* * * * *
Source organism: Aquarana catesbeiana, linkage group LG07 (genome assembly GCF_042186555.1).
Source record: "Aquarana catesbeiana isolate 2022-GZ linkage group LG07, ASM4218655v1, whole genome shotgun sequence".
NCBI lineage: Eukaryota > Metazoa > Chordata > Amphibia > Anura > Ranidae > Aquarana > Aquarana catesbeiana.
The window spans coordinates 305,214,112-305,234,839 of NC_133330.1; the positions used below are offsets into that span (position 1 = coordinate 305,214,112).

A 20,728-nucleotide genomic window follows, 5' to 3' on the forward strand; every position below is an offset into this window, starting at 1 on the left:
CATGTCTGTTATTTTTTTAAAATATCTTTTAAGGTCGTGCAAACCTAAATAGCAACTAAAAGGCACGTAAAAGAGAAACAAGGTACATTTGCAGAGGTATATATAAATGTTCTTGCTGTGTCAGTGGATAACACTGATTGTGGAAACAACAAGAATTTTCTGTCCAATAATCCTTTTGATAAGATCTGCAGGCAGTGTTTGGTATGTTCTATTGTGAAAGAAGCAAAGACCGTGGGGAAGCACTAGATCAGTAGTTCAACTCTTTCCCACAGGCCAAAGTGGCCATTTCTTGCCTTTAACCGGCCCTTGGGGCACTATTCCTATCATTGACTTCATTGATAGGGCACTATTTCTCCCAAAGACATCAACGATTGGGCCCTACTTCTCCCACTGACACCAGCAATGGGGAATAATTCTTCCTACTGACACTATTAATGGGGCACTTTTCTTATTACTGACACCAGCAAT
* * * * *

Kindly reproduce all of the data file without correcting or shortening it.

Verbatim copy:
Source organism: Aquarana catesbeiana, linkage group LG07 (genome assembly GCF_042186555.1).
Source record: "Aquarana catesbeiana isolate 2022-GZ linkage group LG07, ASM4218655v1, whole genome shotgun sequence".
NCBI lineage: Eukaryota > Metazoa > Chordata > Amphibia > Anura > Ranidae > Aquarana > Aquarana catesbeiana.
The window spans coordinates 305,214,112-305,234,839 of NC_133330.1; the positions used below are offsets into that span (position 1 = coordinate 305,214,112).

A 20,728-nucleotide genomic window follows, 5' to 3' on the forward strand; every position below is an offset into this window, starting at 1 on the left:
CATGTCTGTTATTTTTTTAAAATATCTTTTAAGGTCGTGCAAACCTAAATAGCAACTAAAAGGCACGTAAAAGAGAAACAAGGTACATTTGCAGAGGTATATATAAATGTTCTTGCTGTGTCAGTGGATAACACTGATTGTGGAAACAACAAGAATTTTCTGTCCAATAATCCTTTTGATAAGATCTGCAGGCAGTGTTTGGTATGTTCTATTGTGAAAGAAGCAAAGACCGTGGGGAAGCACTAGATCAGTAGTTCAACTCTTTCCCACAGGCCAAAGTGGCCATTTCTTGCCTTTAACCGGCCCTTGGGGCACTATTCCTATCATTGACTTCATTGATAGGGCACTATTTCTCCCAAAGACATCAACGATTGGGCCCTACTTCTCCCACTGACACCAGCAATGGGGAATAATTCTTCCTACTGACACTATTAATGGGGCACTTTTCTTATTACTGACACCAGCAAT